Is it autistic behavior? Or is it all human behavior?
Think about this, some people with autism often flap, jump, sway or maybe loud. If you broaden your lens at a baseball game, you will notice similar behaviors in all humans on and off the field. What happens when someone hits a homerun? The fans and the players all scream and jump up and down. Sometimes, players sway back and forth on the field for concentration on the batter, just as autistics do. Me personally, when I hold a baby, I immediately start swaying back and forth, its calming for me, predictable and I feel in control. Same goes for autistics.
People with autism may do these behaviors more often than some people but all humans have similar behaviors.
Instead of treating a person with autism to be solved, what if we treat this person to be understood?
Recently I dove into a great read, Uniquely Human by Barry M.Prizant, PHD and he shares about a British Autistic named Rose, can’t remember her last name but her Mantra is, “If I do something you don’t understand, keep asking me Why? Why? Why?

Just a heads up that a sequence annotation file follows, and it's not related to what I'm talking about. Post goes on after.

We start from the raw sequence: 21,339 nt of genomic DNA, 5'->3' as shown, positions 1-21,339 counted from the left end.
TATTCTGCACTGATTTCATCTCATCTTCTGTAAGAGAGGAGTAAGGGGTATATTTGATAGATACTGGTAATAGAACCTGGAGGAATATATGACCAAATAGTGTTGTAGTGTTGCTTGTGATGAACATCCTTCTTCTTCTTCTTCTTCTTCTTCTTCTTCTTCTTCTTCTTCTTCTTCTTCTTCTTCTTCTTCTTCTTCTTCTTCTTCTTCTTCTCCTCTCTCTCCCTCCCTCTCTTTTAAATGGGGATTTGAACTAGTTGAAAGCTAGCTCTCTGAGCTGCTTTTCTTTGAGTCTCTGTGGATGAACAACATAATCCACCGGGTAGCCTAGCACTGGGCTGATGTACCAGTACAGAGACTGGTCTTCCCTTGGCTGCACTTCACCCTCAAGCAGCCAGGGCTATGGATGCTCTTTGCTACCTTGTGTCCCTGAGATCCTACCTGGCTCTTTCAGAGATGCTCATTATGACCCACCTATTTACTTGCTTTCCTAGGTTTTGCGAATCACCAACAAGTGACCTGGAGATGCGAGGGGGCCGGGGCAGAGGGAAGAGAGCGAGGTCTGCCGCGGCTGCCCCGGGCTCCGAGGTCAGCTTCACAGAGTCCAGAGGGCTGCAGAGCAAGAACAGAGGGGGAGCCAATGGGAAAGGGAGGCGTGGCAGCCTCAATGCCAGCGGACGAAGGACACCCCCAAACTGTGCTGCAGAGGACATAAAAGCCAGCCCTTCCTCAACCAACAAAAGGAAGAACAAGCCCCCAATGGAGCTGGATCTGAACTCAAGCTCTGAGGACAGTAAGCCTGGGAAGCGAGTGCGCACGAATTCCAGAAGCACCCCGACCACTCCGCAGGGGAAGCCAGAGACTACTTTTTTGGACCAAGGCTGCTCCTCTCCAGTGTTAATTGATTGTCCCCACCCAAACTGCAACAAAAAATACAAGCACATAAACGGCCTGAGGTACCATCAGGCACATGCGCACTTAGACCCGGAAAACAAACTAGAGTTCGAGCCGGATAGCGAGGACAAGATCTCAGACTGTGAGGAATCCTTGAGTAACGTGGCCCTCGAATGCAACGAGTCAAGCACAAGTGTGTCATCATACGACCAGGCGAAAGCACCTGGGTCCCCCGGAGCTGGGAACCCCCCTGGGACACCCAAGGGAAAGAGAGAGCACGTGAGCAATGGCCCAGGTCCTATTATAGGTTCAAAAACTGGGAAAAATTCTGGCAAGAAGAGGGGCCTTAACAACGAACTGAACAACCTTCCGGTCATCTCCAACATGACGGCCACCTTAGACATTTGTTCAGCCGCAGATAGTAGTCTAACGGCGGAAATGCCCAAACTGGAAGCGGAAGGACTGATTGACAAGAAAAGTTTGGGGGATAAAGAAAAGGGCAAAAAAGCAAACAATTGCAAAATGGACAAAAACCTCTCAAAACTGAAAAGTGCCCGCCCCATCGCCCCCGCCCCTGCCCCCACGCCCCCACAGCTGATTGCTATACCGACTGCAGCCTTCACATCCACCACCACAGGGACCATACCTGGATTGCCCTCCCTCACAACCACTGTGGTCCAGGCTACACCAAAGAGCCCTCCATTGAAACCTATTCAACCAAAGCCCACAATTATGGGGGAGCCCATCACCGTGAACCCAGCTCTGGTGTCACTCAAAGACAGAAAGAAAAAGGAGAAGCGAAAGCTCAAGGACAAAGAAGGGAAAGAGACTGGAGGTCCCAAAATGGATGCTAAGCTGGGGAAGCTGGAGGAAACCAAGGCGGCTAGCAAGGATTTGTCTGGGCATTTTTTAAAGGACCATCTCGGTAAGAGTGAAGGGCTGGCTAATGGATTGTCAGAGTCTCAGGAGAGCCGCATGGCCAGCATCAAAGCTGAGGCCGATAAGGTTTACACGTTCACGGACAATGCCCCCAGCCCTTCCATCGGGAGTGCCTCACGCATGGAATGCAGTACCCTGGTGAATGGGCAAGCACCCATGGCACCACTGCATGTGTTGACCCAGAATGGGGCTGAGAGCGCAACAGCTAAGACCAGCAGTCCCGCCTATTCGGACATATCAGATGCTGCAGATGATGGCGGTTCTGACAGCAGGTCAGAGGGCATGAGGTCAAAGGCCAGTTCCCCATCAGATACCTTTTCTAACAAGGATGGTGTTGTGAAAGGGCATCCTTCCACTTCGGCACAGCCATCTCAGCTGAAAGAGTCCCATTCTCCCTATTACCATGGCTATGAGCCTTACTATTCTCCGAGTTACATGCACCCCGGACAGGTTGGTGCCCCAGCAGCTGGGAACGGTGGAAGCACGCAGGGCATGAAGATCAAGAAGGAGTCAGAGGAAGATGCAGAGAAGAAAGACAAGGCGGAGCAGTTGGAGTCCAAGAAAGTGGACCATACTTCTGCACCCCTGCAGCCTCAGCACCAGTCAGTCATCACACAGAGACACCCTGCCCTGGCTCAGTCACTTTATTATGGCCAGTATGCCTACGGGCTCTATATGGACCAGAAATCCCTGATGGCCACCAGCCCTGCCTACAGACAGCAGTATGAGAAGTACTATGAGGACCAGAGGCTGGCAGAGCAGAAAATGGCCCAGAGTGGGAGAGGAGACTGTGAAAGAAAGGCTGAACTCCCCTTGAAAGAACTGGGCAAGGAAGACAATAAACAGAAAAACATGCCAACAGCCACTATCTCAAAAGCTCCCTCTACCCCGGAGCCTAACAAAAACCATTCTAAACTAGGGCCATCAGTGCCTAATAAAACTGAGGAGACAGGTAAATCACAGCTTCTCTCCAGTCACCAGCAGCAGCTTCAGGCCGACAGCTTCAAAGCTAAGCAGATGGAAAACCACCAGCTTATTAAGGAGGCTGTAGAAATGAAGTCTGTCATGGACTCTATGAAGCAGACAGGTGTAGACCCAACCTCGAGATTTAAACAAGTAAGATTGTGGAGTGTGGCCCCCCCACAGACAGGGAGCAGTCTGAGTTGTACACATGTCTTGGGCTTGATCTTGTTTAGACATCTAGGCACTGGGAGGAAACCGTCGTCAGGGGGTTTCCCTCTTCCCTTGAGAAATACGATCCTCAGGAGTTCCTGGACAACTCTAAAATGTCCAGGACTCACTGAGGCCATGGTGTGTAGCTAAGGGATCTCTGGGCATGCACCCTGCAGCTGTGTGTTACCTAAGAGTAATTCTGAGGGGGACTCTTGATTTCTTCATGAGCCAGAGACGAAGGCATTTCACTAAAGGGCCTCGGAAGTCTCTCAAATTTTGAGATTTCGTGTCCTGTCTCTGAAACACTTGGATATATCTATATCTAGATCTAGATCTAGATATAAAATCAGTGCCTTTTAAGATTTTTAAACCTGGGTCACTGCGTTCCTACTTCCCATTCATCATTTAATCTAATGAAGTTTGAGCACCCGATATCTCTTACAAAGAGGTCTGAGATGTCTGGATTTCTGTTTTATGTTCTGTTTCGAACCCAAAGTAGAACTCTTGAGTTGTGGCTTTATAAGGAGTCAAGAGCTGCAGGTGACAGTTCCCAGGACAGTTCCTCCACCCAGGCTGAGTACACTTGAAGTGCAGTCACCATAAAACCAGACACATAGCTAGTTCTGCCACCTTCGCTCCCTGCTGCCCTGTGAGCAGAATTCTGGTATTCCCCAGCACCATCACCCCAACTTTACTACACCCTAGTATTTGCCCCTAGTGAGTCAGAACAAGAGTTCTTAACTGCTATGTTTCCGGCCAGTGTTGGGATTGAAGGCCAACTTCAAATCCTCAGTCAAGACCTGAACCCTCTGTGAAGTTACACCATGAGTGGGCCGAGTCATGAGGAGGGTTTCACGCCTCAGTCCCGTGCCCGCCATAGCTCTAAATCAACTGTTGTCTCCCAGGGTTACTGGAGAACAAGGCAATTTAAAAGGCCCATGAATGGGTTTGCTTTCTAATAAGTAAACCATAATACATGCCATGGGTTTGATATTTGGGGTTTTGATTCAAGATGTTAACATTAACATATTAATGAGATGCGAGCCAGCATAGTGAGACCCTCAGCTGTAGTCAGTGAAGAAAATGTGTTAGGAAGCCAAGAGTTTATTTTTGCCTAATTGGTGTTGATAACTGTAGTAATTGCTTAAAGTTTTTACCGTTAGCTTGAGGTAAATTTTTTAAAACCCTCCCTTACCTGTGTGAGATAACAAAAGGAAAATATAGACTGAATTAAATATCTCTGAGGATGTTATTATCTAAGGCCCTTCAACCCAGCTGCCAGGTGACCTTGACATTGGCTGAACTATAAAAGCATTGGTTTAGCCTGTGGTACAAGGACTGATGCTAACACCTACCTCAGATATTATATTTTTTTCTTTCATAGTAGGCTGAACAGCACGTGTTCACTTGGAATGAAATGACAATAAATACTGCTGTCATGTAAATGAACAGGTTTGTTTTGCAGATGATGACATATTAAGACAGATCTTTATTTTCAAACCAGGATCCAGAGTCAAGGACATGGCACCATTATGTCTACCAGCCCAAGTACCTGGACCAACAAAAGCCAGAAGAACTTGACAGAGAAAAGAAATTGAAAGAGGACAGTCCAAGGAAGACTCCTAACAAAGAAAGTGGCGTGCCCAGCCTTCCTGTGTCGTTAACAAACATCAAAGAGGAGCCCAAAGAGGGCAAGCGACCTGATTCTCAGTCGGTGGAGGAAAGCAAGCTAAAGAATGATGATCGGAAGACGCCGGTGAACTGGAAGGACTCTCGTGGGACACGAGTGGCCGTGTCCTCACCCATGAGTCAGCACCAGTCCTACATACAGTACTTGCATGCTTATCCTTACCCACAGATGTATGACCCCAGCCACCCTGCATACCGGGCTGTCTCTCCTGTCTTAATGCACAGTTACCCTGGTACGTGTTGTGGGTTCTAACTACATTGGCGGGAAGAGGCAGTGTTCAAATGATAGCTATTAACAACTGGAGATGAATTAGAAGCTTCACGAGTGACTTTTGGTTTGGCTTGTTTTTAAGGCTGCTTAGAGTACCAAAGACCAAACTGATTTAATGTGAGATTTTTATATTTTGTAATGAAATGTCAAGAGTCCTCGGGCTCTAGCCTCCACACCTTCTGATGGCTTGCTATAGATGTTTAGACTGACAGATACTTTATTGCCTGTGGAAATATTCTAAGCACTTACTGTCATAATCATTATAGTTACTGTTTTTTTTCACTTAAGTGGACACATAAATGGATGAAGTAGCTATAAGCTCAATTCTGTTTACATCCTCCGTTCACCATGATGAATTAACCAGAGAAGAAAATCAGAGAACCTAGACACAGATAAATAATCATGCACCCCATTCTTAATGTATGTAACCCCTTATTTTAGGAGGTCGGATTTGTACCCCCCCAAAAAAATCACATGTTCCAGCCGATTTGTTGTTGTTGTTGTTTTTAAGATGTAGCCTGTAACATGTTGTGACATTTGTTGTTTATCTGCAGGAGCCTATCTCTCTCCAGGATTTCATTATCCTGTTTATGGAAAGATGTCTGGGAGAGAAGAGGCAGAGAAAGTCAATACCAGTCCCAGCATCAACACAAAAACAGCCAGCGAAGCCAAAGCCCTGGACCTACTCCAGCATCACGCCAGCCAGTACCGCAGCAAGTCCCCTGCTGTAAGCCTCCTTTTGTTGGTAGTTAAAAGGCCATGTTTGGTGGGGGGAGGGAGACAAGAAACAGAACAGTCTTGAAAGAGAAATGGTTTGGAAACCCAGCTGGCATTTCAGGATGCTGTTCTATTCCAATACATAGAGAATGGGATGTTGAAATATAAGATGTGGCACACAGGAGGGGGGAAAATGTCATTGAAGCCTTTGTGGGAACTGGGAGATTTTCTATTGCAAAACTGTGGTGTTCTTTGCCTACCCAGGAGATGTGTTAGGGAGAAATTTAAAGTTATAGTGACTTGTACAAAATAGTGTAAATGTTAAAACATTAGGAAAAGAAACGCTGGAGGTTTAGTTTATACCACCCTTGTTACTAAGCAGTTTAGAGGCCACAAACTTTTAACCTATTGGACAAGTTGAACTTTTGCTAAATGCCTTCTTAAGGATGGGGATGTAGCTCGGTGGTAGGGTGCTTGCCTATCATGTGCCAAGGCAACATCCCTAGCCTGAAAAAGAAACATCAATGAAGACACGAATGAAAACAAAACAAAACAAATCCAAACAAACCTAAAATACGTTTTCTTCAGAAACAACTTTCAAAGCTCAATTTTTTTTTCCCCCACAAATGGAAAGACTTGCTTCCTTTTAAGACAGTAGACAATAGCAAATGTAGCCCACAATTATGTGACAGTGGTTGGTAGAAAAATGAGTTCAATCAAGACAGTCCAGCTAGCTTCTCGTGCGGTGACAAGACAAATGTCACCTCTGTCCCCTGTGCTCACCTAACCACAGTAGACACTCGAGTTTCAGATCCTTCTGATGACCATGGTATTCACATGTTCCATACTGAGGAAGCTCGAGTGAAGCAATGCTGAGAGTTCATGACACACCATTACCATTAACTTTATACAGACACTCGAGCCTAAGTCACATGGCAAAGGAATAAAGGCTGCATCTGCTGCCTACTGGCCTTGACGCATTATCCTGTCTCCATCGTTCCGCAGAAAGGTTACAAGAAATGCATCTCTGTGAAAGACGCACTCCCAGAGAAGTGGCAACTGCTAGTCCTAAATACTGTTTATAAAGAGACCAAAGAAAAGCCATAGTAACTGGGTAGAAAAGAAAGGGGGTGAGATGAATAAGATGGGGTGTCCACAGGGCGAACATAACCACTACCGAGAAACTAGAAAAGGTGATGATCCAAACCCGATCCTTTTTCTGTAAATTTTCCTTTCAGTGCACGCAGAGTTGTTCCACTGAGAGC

I loved this thinking.
If we start to embrace our differences and share the “why” behind some of our behaviors, wouldn’t we have a more understanding and acceptance in our world?
When you observe a child that may be different or behave in a way that is confusing, ask them or their parent why.
For instance, Cody truly enjoys the outdoors. And especially collecting twigs and sliding them down one at time in a very structured way on his playground slide. He often looks at them separately and will yell out what letter each twig looks like. Very creative on his part! If you’re not paying attention he may squeal loudly versus using words. Some suddenly think he’s misbehaving or that he’s anxious. When in fact he is very happy and excited and just can’t find the choice of words to use to express his excitement. Of course we quickly give him some words to use instead but until he learns, feel free to tap into me and ask me why. I would love to share with you Cody‘s human behaviors.
We don’t need to change or fix Cody. We need to understand him.